Cohort characteristics

Of the 697 patients, a total of 517 (74.2%) had ER+/HER2-, node-negative disease and Prosigna data available; this cohort was the focus of all further analyses (Figure 1). Prosigna subtype distribution was 56.9% Luminal A, 40.8% Luminal B, 1.2% HER2-enriched, and 1.2% Basal-like (Table 1, Supplementary Table 1). ROR risk group distribution was 38.5% ROR-low, 33.1% ROR-intermediate and 28.4% ROR-high (Supplementary Table 2). Statistically significant differences across the 3 cohorts were observed in ROR-groups but not in subtypes distribution. (Supplementary Tables 1 and 2).

CONSORT diagram.

Figure 1: CONSORT diagram. VHIO, Vall d’Hebron Institute of Oncology; GEICAM, Spanish Breast Cancer Research Group; CBM Rome, Università Campus Bio-Medico di Roma.

Table 1: Distribution of subtypes and ROR within each Ki67 group in 517 patients with HR+/HER2- node-negative disease, ROR-med, ROR-medium

Ki67 Group





Intrinsic Subtypes

Luminal A

193 (81.4%)

63 (51.6%)

29 (29.3%)

9 (15.3%)

Luminal B

42 (17.7%)

59 (48.4%)

69 (69.7%)

41 (69.5%)


2 (0.8%)


1 (1.0%)

3 (5.1%)





6 (10.2%)






ROR and T≤2cm


102 (57.3%)

28 (28.9%)

12 (15.2%)

3 (6.5%)


52 (29.2%)

44 (45.4%)

25 (31.6%)

8 (17.4%)


24 (13.5%)

25 (28.5%)

42 (53.2%)

35 (76.1%)






ROR and T>2cm


39 (66.1%)

6 (24.0%)

5 (25.0%)

4 (30.8%)


17 (28.8%)

13 (52.0%)

9 (45.0%)

3 (23.1%)


3 (5.1%)

6 (24.0%)

6 (30.0%)

6 (46.2%)






Subtype and ROR concordance with Ki67

The concordance rates between Prosigna subtype (i.e. Luminal A vs. others) and IHC subtype (Luminal A-like vs. others) when Ki67 cutoffs of 14% and 20% were used were 70.8% (kappa score = 0.43; moderate agreement) and 69.1% (kappa score = 0.38; weak agreement), respectively. The percentages of Luminal A tumors within Ki67 0-10%, 10-20%, 20-30% and >30% groups were 81.4%, 51.6%, 29.3% and 15.3%, respectively (Table 1 and Supplementary Table 3). The distribution of ROR-low tumors within Ki67 0-10%, 10-20%, 20-30% and >30% groups were 59.5%, 29.7%, 17.2% and 11.9% respectively. (Table 1 and Supplementary Table 4). The percentage of ROR-med/high patients within the Ki67 0-10% group was 42.7% (within tumor size ≤2 cm) and 33.9% (within tumor size > 2 cm) (Table 1 and Supplementary Table 4). Although not all Luminal A tumors are included in the ROR-low group, the ROR-low group is a subset of the Luminal A group and consists of only Luminal A tumors.

Identification of Luminal A subtype using Ki67

We compared the distribution of Luminal A and non-Luminal A tumors as a function of Ki67 using a density plot (Figure 2A). As expected, Luminal A tumors were more represented within low Ki67 scores and non-Luminal A tumors were more represented within high Ki67 scores, although considerable overlap was observed. To try to identify an optimal Ki67 cutoff to discriminate Luminal A versus non-Luminal A, we estimated the performance of Ki67 (as a continuous variable). The result revealed an area under the receiver operating characteristic (auROC) curve of 0.79 and an optimal cutoff of 14% (Figure 3A). It is noteworthy to highlight that this is practically the same Ki67 cutoff reported by the original work by Cheang and colleagues [11], where PAM50 quantitative real time polymerase chain reaction (qRT-PCR) based subtyping was compared to Ki67 data for the first time.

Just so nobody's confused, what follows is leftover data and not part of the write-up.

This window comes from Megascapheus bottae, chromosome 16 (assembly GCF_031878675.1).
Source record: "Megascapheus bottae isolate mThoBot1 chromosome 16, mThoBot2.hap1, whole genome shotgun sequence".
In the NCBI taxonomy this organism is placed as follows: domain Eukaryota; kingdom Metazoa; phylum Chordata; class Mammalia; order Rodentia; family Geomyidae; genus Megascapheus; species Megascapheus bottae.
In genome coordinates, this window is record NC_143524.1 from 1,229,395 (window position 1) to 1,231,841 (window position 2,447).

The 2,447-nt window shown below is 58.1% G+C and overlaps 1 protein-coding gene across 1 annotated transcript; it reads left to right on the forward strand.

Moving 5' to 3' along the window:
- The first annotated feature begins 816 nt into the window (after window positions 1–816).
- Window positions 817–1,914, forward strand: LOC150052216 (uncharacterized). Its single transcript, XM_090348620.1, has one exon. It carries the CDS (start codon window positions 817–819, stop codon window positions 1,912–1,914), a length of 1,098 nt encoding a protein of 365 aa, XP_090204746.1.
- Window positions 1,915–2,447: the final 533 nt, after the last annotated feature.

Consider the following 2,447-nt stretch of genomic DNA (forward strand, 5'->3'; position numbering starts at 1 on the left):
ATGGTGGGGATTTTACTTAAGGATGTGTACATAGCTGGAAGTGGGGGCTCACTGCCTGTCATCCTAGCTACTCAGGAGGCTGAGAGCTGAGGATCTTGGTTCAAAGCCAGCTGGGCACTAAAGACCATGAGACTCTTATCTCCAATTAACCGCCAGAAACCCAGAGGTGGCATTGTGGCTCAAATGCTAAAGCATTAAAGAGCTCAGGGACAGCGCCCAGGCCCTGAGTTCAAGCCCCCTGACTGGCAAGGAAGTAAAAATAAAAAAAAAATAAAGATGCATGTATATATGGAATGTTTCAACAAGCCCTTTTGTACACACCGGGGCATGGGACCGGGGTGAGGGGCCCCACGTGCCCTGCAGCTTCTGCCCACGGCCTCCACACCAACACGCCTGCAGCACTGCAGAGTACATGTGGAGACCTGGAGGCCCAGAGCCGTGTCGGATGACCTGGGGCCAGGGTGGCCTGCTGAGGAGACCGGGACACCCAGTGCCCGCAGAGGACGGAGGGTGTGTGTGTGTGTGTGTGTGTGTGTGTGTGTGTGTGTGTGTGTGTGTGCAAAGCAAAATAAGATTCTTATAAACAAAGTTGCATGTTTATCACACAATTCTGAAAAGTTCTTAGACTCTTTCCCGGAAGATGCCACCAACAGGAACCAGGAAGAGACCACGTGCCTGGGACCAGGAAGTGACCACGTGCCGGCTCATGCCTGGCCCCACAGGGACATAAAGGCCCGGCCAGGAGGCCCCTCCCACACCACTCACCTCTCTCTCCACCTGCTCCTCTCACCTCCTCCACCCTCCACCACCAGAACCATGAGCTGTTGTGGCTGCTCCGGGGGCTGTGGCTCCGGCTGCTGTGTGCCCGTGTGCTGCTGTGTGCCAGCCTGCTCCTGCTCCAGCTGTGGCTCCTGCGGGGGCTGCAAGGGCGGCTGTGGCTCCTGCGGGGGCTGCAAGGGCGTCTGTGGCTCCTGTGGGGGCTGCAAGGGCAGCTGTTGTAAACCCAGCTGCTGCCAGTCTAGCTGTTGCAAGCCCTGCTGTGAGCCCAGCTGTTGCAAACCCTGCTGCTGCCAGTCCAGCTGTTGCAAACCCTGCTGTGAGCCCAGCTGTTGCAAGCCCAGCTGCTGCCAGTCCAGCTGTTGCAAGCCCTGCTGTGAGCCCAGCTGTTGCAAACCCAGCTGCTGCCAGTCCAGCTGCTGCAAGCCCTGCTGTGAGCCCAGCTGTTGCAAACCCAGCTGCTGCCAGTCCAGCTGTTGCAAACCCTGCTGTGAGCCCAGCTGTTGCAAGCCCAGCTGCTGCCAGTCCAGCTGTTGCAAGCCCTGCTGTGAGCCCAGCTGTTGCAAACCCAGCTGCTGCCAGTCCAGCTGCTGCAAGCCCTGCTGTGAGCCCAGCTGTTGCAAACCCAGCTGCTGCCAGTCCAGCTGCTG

Density of the intrinsic subtypes and ROR-groups based on Ki67-positive cells.

Figure 2: Density of the intrinsic subtypes and ROR-groups based on Ki67-positive cells. (A) Density plot in Luminal A and non-Luminal A tumors within all patients; (B) Density plot of the 3 ROR-groups within tumor sizes ≤2 cm; (C) Density plot of the 3 ROR-groups within tumor sizes > 2 cm.

Performance of Ki67 (as a continuous variable) to predict Luminal A or ROR-low disease within HR+/HER2- node-negative disease.

Figure 3: Performance of Ki67 (as a continuous variable) to predict Luminal A or ROR-low disease within HR+/HER2- node-negative disease. (A) Predicting Luminal A disease (vs. others); (B) Predicting ROR-low disease (vs. others) within tumor sizes ≤ 2 cm; (C) Predicting ROR-low disease (vs. others) within tumor sizes >2 cm tumors. AUC, area under the curve.

Identification of ROR-low using Ki67

Similar to subtype identification, we compared the distribution of ROR-low, ROR-intermediate and ROR-high as a function of Ki67 using 2 density plots, one within tumor sizes ≤2 cm (Figure 2B) and the other one within tumor sizes above 2 cm (Figure 2C). As expected, ROR-low tumors were more represented within low Ki67 scores and ROR-intermediate/high tumors were more represented within high Ki67 scores, although considerable overlap was observed. To try to identify an optimal Ki67 cutoff to discriminate ROR-low versus ROR-intermediate/high, we estimated the performance of Ki67 (as a continuous variable) to identify both groups. The results revealed auROC curves within tumor sizes of ≤2 cm and >2 cm of 0.76 and 0.72, respectively (Figure 3B-3C). The optimal Ki67 cutoffs for identifying ROR-low samples within tumor sizes of ≤2 cm and >2 cm were 12% and 15%, respectively.

Identification of Luminal A or ROR-low disease using ER and PR levels

Finally, we evaluated if the quantitative expression of ER and PR by IHC could help identify either Luminal A. None of the two IHC-based biomarkers was found useful (Figure 4). However, non-Luminal subtypes (i.e. HER2-enriched and Basal-like combined) showed statistically significant lower ER (62.6% vs 88.6%, p-value=0.003), lower PR (13.75% vs 46.5%, p-value=0.016) and higher Ki67 (43.1% vs 16.18%, p-value<0.001), respectively, compared to both luminal subtypes combined.